A Service-Oriented Reference Architecture for E-Government
Chapter 3
Amit Bhagwat
This chapter introduces the concept of Beacon Architecture as a formalized and ordered grouping of architectural elements, describing the... Sample PDF
Role of Beacon Architecture in Mitigating Enterprise Architecture Challenges of the Public Sector
Chapter 4
Hong Sik Kim, Sungwook Moon
Quite a good amount of time has been spent seeking appropriate solutions to handle the giant information technology expenditure not only in... Sample PDF
Maturity Model Based on Quality Concept of Enterprise Information Architecture (EIA)
Chapter 5
Alan Dyer
Enterprise Architecture is the organising logic for business processes and Information Technology infrastructure, the purpose of which is to create... Sample PDF
Measuring the Benefits of Enterprise Architecture: Knowledge Management Maturity
Chapter 6
William S. Boddie
An effective enterprise architecture (EA) capability enables an organization to develop sound enterprise plans, make informed human, materiel, and... Sample PDF
The Criticality of Transformational Leadership to Advancing United States Government Enterprise Architecture Adoption
Chapter 7
Jay Ramanathan
Public institutions that are organized in hierarchies find it difficult to address crisis or other unique requirements that demand networked... Sample PDF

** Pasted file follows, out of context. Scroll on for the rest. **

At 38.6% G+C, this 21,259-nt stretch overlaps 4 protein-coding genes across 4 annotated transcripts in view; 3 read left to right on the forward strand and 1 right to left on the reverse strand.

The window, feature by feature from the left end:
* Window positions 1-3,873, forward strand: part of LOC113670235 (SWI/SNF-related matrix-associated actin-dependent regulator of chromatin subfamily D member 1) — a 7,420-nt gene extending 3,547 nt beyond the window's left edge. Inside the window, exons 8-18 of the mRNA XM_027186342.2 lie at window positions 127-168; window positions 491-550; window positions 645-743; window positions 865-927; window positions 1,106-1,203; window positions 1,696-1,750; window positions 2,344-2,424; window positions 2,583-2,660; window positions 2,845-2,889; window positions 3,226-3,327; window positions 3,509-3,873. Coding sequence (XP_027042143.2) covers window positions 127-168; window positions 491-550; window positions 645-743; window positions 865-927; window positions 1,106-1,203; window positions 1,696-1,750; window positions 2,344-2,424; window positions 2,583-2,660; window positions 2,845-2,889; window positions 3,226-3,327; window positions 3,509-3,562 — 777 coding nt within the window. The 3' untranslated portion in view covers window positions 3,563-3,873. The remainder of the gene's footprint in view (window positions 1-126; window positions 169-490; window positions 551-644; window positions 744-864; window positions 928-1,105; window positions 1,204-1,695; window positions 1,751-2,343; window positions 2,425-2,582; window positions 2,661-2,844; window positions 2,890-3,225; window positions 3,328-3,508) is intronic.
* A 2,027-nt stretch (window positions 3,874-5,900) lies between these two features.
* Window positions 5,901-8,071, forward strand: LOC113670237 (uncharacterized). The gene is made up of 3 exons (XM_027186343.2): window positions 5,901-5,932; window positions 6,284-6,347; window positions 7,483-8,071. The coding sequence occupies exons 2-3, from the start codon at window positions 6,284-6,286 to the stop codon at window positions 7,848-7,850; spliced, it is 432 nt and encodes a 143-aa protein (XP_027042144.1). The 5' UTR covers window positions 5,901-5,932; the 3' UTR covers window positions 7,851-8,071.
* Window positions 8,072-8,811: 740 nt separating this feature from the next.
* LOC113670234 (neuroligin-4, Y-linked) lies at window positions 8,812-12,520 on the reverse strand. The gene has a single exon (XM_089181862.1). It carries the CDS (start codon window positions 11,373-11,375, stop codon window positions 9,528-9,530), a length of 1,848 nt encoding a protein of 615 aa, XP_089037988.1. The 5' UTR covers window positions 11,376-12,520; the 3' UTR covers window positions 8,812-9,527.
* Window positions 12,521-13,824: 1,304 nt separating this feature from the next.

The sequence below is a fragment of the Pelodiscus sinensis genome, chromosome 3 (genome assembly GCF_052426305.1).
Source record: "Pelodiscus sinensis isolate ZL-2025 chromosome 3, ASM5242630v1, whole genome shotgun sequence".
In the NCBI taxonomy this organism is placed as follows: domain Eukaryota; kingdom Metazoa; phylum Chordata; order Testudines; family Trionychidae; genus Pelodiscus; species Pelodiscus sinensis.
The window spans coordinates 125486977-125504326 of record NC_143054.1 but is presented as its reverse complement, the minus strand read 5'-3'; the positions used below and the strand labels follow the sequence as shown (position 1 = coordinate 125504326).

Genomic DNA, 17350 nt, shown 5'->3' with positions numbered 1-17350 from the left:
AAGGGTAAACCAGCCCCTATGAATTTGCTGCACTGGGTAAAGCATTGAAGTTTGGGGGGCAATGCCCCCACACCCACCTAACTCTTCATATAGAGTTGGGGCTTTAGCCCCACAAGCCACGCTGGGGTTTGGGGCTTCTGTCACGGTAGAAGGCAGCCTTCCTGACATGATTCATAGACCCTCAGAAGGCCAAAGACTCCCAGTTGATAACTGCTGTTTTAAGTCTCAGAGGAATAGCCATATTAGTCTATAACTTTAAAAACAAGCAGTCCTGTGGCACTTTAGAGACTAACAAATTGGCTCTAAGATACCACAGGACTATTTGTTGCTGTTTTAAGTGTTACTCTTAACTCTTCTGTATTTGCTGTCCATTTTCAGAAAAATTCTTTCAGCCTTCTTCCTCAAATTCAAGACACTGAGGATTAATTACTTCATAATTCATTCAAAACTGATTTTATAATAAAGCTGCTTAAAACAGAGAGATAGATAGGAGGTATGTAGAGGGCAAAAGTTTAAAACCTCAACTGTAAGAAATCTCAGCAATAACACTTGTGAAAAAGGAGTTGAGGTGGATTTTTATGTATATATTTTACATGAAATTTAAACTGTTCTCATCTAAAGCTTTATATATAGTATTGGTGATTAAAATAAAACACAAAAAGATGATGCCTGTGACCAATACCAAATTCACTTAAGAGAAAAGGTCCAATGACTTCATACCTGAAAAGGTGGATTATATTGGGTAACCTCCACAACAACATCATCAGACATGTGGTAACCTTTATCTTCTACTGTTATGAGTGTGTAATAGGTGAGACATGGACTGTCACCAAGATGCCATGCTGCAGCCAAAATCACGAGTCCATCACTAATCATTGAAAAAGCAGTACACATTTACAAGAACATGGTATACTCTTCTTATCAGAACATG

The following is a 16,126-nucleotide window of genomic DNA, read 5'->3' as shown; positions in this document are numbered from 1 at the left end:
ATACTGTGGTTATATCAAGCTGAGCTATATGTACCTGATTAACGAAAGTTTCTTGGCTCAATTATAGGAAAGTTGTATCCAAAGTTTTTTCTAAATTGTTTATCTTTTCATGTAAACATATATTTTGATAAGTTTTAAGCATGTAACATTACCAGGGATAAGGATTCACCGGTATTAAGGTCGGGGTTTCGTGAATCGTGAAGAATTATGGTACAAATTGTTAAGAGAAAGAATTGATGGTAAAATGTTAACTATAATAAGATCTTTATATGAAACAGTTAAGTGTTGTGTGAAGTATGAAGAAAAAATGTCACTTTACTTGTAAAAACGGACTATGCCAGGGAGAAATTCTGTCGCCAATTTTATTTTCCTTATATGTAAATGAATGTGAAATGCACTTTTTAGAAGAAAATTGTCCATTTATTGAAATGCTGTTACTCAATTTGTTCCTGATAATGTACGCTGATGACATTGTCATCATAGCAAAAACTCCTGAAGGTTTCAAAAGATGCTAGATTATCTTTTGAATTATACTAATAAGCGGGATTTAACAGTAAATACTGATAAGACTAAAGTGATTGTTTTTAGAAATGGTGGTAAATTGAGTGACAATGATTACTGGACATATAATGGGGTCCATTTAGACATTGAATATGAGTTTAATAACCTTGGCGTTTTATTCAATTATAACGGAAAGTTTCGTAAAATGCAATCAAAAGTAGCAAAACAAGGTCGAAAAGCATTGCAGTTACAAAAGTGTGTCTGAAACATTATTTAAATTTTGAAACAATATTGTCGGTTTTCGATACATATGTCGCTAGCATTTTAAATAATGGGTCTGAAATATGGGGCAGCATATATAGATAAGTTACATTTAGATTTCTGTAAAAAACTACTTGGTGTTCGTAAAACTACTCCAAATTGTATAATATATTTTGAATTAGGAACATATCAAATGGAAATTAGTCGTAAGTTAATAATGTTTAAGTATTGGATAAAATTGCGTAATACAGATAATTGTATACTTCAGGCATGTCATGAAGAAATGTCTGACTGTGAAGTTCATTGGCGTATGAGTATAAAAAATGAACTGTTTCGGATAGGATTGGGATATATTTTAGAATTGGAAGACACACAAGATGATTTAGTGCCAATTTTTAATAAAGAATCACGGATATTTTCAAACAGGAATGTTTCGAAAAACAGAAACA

Adaptive IT Architecture as a Catalyst for Network Capability in Government
Chapter 8
Chris Aitken
This chapter describes a design integrity framework for developing models of any entity of interest at various levels of abstraction. The design... Sample PDF
Design Integrity and Enterprise Architecture Governance
Chapter 9
Dwight V. Toavs
Few government executives can explain the enterprise architecture of his or her agency, and it is rare to find a political executive who is able to... Sample PDF
Policy Mapping: Relating Enterprise Architecture to Policy Goals
Chapter 10
Klaus D. Niemann
A comprehensive enterprise architecture management has strategic and operative aspects. Strategic tasks cover the identification of appropriate... Sample PDF
Enterprise Architecture Management and its Role in IT Governance and IT Investment Planning
Chapter 11
Vassilios Peristeras, Konstantinos Tarabanis
Departing from the lack of coherent and ready-to-use models and domain descriptions for public administration, we present here our effort to build a... Sample PDF